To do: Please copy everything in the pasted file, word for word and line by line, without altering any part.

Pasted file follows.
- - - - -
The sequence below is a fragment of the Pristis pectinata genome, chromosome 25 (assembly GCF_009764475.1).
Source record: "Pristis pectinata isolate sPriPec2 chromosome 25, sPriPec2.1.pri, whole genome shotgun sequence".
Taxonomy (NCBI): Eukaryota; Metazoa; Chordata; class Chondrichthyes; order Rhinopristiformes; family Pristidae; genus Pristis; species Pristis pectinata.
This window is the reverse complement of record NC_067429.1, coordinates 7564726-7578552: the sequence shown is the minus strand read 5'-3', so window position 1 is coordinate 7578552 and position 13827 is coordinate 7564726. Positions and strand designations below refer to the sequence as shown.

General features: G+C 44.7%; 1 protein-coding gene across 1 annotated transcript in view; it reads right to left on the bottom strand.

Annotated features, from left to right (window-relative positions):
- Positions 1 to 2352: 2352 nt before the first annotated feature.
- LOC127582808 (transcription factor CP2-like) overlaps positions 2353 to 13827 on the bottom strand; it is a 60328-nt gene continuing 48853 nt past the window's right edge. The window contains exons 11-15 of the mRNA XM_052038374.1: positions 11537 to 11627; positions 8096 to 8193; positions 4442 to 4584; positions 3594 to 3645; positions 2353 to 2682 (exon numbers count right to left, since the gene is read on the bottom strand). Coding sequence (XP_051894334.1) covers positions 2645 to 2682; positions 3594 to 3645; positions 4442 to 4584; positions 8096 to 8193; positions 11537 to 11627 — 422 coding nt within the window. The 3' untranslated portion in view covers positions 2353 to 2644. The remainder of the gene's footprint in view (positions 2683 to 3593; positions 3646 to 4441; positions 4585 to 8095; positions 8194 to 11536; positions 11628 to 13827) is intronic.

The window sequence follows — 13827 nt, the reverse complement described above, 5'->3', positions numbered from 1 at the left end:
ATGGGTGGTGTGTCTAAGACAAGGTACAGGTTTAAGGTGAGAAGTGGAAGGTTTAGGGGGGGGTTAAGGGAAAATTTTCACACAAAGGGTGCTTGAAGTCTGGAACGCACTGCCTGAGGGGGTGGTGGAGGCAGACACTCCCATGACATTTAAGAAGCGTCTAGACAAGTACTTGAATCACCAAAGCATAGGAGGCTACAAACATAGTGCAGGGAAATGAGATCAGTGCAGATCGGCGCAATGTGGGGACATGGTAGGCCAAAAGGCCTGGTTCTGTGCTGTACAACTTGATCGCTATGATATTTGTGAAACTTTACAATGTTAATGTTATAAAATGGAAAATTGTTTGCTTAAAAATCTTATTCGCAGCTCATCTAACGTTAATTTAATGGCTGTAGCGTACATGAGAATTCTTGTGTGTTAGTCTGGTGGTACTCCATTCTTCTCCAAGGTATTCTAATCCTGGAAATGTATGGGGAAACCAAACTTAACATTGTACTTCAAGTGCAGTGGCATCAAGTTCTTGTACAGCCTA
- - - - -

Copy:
The sequence below is a fragment of the Pristis pectinata genome, chromosome 25 (assembly GCF_009764475.1).
Source record: "Pristis pectinata isolate sPriPec2 chromosome 25, sPriPec2.1.pri, whole genome shotgun sequence".
Taxonomy (NCBI): Eukaryota; Metazoa; Chordata; class Chondrichthyes; order Rhinopristiformes; family Pristidae; genus Pristis; species Pristis pectinata.
This window is the reverse complement of record NC_067429.1, coordinates 7564726-7578552: the sequence shown is the minus strand read 5'-3', so window position 1 is coordinate 7578552 and position 13827 is coordinate 7564726. Positions and strand designations below refer to the sequence as shown.

General features: G+C 44.7%; 1 protein-coding gene across 1 annotated transcript in view; it reads right to left on the bottom strand.

Annotated features, from left to right (window-relative positions):
- Positions 1 to 2352: 2352 nt before the first annotated feature.
- LOC127582808 (transcription factor CP2-like) overlaps positions 2353 to 13827 on the bottom strand; it is a 60328-nt gene continuing 48853 nt past the window's right edge. The window contains exons 11-15 of the mRNA XM_052038374.1: positions 11537 to 11627; positions 8096 to 8193; positions 4442 to 4584; positions 3594 to 3645; positions 2353 to 2682 (exon numbers count right to left, since the gene is read on the bottom strand). Coding sequence (XP_051894334.1) covers positions 2645 to 2682; positions 3594 to 3645; positions 4442 to 4584; positions 8096 to 8193; positions 11537 to 11627 — 422 coding nt within the window. The 3' untranslated portion in view covers positions 2353 to 2644. The remainder of the gene's footprint in view (positions 2683 to 3593; positions 3646 to 4441; positions 4585 to 8095; positions 8194 to 11536; positions 11628 to 13827) is intronic.

The window sequence follows — 13827 nt, the reverse complement described above, 5'->3', positions numbered from 1 at the left end:
ATGGGTGGTGTGTCTAAGACAAGGTACAGGTTTAAGGTGAGAAGTGGAAGGTTTAGGGGGGGGTTAAGGGAAAATTTTCACACAAAGGGTGCTTGAAGTCTGGAACGCACTGCCTGAGGGGGTGGTGGAGGCAGACACTCCCATGACATTTAAGAAGCGTCTAGACAAGTACTTGAATCACCAAAGCATAGGAGGCTACAAACATAGTGCAGGGAAATGAGATCAGTGCAGATCGGCGCAATGTGGGGACATGGTAGGCCAAAAGGCCTGGTTCTGTGCTGTACAACTTGATCGCTATGATATTTGTGAAACTTTACAATGTTAATGTTATAAAATGGAAAATTGTTTGCTTAAAAATCTTATTCGCAGCTCATCTAACGTTAATTTAATGGCTGTAGCGTACATGAGAATTCTTGTGTGTTAGTCTGGTGGTACTCCATTCTTCTCCAAGGTATTCTAATCCTGGAAATGTATGGGGAAACCAAACTTAACATTGTACTTCAAGTGCAGTGGCATCAAGTTCTTGTACAGCCTA